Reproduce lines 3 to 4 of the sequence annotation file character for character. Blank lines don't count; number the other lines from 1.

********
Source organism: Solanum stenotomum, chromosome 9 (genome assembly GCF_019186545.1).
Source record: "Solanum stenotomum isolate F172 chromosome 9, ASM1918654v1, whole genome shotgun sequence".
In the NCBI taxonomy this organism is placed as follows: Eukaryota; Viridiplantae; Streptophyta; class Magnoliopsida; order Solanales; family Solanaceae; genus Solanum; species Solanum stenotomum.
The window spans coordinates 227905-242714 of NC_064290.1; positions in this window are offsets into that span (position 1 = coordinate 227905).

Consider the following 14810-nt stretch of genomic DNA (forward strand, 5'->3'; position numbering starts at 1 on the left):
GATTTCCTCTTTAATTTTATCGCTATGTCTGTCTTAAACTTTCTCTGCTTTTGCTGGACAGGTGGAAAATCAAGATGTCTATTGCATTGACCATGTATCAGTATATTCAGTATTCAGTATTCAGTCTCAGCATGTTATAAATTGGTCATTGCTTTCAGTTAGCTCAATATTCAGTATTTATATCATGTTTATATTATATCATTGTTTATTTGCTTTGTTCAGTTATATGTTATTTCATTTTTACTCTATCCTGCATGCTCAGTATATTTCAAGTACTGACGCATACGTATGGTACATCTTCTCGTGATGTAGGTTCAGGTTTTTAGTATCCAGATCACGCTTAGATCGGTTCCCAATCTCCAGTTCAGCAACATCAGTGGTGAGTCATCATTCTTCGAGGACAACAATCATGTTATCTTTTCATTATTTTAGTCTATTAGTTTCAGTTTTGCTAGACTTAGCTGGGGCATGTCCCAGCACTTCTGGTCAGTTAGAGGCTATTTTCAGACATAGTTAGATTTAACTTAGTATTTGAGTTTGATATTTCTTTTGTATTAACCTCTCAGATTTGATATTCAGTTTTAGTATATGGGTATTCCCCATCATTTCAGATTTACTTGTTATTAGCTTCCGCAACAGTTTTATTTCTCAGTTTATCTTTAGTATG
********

In the NCBI taxonomy this organism is placed as follows: Eukaryota; Viridiplantae; Streptophyta; class Magnoliopsida; order Solanales; family Solanaceae; genus Solanum; species Solanum stenotomum.
The window spans coordinates 227905-242714 of NC_064290.1; positions in this window are offsets into that span (position 1 = coordinate 227905).